Wednesday, August 02, 2006

Poor VoIP Service Invalidates Net Neutrality Theory

In principle you know that I support net neutrality but not how it is typically defined by the Internet digerati.  Last week Brix Networks came out with a press release summarizing the results of over one million VoIP test calls made by people that use their TestYourVoIP.com site.  I for one contributed over a hundred tests.  Almost 20% of all tests indicated a call of unacceptable voice quality and that trend is increasing.  This problem will only become acerbated as $120 billion is spent worldwide, according to Infonetics, on VoIP services from 2005 to 2009.

Late packet discards, lost packets, and round-trip latency are the culprits caused by congestion going through switches and routers in the network.  So here we have a true case of degraded service without a tiered Internet.  Oh my God, Molly Wood better call the FCC and her Senator.  The principal of net neutrality is the reason that VoIP services from Vonage, SunRocket, telcos, and cablecos are experiencing low mean opinion scores.  Real-time services like VoIP need to travel through the network in a deterministic fashion quickly.

Net neutrality wags would have you believe that throwing more bandwidth will solve the problem—not true.  Bottlenecks exist all through the network.  Theoretically adding bandwidth would solve the problem if it was done ubiquitously.  Practically it cannot be done ubiquitously and the problem will be solved until that bandwidth is consumed.  Packet prioritization (a.k.a. tiering) solves the problem despite the bandwidth condition and carrier.  This is the only way in which real-time service can be guaranteed to be of sufficient quality.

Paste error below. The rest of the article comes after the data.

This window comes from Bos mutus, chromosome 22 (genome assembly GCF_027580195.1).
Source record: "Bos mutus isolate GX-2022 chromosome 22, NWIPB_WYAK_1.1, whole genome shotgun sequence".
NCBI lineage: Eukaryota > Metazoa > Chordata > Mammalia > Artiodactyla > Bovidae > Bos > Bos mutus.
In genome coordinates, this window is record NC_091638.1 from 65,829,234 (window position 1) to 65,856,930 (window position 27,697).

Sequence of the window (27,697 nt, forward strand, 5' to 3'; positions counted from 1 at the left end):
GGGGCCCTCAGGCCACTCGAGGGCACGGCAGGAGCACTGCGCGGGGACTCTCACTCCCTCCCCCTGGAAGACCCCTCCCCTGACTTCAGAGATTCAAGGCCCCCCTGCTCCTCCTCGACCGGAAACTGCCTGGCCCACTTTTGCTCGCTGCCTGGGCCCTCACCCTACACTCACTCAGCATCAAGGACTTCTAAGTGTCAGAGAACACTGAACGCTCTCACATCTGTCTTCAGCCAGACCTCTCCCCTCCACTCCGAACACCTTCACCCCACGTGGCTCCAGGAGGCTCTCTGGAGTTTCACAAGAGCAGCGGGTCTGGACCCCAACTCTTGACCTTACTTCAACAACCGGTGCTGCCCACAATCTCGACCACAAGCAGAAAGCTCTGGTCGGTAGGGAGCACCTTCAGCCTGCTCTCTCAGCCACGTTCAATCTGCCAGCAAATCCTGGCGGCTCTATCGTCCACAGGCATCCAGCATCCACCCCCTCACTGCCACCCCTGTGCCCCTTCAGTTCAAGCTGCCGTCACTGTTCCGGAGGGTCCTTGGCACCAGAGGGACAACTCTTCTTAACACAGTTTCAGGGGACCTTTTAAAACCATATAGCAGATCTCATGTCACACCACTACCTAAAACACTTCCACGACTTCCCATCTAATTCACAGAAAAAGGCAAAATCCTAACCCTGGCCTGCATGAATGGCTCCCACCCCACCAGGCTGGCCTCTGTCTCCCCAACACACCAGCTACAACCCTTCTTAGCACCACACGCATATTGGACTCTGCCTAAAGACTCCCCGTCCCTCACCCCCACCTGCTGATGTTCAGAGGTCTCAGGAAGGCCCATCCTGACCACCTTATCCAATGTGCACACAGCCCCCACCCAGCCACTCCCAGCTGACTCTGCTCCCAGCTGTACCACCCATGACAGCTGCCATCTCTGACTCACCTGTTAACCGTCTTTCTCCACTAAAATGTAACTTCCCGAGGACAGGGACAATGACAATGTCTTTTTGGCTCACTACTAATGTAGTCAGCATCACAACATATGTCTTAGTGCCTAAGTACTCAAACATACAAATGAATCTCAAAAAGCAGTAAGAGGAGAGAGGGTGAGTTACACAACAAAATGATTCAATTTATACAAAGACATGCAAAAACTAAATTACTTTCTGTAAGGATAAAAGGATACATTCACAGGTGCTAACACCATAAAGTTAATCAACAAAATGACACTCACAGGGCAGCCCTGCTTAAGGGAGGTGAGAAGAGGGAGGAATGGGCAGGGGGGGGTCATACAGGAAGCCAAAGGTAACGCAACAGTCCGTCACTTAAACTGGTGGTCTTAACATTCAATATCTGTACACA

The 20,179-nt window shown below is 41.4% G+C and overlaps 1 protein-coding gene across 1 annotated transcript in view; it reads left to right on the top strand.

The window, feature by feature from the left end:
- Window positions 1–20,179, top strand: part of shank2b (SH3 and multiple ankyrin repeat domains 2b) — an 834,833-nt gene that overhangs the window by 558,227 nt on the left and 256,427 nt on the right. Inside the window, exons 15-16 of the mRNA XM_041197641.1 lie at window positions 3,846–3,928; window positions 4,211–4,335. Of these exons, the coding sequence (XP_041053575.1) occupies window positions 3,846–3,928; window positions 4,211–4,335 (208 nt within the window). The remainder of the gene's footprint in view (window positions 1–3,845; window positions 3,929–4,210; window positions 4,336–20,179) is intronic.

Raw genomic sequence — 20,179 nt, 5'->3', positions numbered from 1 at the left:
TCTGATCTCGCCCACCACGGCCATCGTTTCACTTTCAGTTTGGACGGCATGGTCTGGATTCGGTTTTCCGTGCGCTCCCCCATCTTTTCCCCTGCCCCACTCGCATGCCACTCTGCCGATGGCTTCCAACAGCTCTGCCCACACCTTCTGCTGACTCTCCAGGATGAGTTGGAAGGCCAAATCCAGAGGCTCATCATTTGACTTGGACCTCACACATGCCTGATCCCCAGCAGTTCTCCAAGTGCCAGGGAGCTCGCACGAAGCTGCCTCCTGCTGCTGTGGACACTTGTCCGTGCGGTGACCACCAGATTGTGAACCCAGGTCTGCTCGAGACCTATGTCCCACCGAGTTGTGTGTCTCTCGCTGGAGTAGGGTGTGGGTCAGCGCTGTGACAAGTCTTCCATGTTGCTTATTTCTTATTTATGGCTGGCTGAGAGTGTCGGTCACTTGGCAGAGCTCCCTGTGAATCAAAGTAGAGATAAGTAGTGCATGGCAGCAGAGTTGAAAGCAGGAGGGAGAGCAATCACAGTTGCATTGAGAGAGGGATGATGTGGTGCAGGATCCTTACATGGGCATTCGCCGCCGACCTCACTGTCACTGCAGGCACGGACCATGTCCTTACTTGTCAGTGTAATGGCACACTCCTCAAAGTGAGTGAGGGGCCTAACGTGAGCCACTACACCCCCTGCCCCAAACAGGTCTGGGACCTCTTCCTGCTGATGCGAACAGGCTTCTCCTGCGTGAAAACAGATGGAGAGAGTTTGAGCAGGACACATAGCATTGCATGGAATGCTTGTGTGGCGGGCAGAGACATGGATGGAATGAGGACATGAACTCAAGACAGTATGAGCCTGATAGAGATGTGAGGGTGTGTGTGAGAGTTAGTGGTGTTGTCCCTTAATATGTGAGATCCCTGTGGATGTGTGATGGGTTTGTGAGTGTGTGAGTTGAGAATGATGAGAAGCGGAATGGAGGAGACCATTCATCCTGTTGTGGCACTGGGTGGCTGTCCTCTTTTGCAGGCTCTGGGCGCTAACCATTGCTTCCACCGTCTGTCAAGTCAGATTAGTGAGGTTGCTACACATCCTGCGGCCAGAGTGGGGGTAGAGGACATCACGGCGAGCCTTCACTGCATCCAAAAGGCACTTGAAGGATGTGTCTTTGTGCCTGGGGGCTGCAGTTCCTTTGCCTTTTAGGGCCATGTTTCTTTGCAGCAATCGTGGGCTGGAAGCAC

Let’s say that net neutrality legislation passes.  After MoveOn.org and the ACLU celebrates their victory, companies like Vonage and SunRocket will continue to see the quality of their service decrease while the telecos and cablecos move their service from their Internet access to dedicated bandwidth.  Vonage currently leads the market with a 27% share for residential services according to Infonetics, but the cablecos are catching up.  With net neutrality legislation, the cablecos can move their VoIP service to dedicated bandwidth on their plant and let Vonage rot.  This is the true tiered Internet.  They along with the RBOC will inherit that 27% market share driving these service providers out of business.  So the legislation that the telcos fought so hard to defeat can actually help them in the long run.  Bottom line:  they win either way.  This is the law of unintended consequences.

The only answer is let the Internet be without government intervention.  Innovation will continue and alternatives to the status quo will emerge.  

Disclaimer:  I am not supported by the cable or telco industry in any way although I would not mind some support, but it will not change my opinion on competition or net neutrality.  If you have a project where my talent could be utilized, please feel free to contact me.

Tag: VoIP, Brix Networks, Vonage, SunRocket